Transfer Agent Authentication
Validating that server components of a messaging infrastructure are authorized to send a particular message.
How it works
Transfer Agent Authentication can be accomplished in different ways for depending on the protocol. In Email, Sender Policy Framework (SPF), Domain Key Identified Email (DKIM) or Domain-based Message Authentication Reporting and Conformance (DMARC) to validate sender domain ownership.
SPF protocol allows for mail domain owners to specify the mail servers they use when sending email. SPF requires the use of SPF records published in the Domain Name System (DNS). The records record the authorized IPs for email senders. SPF uses the return-path address for domain IP identification. Email that is forwarded may cause the return-path validation problems.
DKIM also uses a record entry in DNS for authentication but does not rely on the simple return-path for validation. A signature header is added to email and encryption is used for security. This adds an additional layer of complexity and requires that DKIM servers be configured identified cryptographic signatures. The additional complexity results in a validation process that can survive complex routing of emails.
DMARC is an email policy and authentication protocol that seeks to ensure that the “From” field of emails is not spoofed. DMARC makes use of both SPF records and DKIM published key validation. DMARC also has a decision policy framework, contained in a DMARC record, for handling of rejected email. The DMARC framework also updates DMARC domains with authentication statues for allowed senders of that domain.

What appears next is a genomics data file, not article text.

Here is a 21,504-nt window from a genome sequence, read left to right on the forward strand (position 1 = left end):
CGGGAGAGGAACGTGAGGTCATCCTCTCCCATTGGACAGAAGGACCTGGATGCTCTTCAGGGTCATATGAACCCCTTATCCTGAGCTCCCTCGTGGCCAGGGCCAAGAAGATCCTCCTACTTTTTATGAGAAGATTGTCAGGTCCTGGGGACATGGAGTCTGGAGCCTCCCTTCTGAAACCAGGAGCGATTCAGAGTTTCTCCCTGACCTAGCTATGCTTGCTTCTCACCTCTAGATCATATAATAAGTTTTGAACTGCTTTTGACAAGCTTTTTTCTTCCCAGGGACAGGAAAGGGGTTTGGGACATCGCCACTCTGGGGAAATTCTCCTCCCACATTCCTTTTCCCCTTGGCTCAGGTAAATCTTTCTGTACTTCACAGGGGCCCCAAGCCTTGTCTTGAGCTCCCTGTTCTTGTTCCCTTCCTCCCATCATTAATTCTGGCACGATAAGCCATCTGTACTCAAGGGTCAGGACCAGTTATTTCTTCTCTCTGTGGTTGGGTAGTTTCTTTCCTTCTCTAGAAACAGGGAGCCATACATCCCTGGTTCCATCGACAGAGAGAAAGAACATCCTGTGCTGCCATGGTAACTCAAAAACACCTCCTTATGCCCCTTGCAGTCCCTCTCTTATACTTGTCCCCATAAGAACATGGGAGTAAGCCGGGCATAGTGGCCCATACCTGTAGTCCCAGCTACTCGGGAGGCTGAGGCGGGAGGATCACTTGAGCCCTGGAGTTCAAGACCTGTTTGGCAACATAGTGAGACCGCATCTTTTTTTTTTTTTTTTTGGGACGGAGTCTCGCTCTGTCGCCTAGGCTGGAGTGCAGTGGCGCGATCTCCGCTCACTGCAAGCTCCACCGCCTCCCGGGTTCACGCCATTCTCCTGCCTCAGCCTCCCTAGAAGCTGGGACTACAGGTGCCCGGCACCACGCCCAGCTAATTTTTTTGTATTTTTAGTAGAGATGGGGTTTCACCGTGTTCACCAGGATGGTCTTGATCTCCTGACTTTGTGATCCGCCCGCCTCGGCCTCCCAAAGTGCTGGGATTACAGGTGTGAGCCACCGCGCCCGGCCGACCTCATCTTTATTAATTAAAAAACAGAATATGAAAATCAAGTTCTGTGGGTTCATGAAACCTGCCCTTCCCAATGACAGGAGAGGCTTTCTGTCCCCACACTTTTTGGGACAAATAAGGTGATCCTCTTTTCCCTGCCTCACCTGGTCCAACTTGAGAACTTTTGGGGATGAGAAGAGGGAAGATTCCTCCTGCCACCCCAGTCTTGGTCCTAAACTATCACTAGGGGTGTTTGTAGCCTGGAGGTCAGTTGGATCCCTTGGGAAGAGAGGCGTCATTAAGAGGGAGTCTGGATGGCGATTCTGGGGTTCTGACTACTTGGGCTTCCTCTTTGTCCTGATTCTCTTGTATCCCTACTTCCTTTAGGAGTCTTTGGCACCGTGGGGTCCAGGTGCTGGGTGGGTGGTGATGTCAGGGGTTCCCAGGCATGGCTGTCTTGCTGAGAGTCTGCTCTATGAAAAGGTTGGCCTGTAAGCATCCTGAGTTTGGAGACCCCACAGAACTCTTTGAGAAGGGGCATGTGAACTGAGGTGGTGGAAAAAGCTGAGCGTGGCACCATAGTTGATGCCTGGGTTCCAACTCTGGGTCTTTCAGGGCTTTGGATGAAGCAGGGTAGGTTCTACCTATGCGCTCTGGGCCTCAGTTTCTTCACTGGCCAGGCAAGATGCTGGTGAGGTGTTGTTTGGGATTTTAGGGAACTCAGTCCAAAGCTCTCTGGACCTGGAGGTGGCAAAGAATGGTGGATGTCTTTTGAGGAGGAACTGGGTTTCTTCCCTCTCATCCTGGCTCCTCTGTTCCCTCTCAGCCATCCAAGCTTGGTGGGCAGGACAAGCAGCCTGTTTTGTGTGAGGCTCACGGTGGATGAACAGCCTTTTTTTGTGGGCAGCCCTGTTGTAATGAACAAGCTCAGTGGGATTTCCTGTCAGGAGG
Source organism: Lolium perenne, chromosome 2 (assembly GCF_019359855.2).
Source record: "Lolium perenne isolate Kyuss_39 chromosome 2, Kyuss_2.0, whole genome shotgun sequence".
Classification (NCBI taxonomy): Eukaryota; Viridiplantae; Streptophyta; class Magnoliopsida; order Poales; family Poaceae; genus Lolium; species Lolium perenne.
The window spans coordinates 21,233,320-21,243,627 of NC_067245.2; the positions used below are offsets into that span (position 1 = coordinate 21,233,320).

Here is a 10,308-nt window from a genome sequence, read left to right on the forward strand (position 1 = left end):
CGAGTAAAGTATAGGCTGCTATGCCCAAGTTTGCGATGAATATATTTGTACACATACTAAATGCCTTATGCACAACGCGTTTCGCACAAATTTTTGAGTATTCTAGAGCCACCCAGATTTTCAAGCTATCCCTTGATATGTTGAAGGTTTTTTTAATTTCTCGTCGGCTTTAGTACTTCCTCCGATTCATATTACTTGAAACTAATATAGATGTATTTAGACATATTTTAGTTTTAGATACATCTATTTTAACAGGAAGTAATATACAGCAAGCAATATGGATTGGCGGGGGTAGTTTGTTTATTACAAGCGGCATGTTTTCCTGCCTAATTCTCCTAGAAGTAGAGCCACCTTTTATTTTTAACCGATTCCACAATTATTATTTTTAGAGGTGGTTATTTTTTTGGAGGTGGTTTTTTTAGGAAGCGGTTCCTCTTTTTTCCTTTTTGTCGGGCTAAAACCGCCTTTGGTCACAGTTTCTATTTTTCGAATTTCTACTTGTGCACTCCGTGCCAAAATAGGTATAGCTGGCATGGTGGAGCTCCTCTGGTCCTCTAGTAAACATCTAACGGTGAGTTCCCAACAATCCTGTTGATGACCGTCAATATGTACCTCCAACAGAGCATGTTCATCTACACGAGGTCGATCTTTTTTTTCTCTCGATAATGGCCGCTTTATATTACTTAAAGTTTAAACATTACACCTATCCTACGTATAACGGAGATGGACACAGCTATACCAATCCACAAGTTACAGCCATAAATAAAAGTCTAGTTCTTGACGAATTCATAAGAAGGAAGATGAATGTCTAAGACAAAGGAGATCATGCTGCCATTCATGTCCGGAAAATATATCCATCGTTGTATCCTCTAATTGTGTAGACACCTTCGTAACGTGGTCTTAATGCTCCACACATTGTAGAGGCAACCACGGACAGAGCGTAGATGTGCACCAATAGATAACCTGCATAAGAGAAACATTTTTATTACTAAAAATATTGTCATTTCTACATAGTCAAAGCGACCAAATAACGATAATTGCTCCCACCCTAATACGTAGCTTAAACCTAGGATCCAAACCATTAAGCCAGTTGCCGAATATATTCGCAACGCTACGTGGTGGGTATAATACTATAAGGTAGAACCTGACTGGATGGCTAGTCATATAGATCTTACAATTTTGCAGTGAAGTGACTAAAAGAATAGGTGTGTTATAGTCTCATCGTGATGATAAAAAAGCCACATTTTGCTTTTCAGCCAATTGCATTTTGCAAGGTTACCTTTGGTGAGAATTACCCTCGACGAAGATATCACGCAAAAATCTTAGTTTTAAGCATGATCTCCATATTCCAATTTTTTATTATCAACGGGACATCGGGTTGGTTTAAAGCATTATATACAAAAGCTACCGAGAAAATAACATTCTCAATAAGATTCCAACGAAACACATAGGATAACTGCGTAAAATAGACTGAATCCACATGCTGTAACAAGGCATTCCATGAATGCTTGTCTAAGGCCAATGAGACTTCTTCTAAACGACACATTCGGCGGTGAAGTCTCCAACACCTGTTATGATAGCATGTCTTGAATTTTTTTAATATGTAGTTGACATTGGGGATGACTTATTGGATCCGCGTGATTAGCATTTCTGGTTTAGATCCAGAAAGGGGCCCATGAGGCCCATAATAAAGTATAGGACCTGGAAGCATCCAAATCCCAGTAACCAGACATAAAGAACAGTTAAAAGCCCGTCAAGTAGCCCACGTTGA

- Additional work is required to ensure that all SPF, DKIM and DMARC records are current and up to date.
- Maintenance of DKIM signing keys is needed.
- Using SPF without DKIM and DMARC verifies the Return-Path domain however does not prevent spoofing of the displayed From: address.
- Parts of an email that are not signed or verified by email authentication methods, such as the message body or the header To: and Subject: fields, can be altered or modified.
- Email message authentication does not replace the need to do email content analysis since executables, attachments, or links or other parts of the email beyond the sender domain are not verified.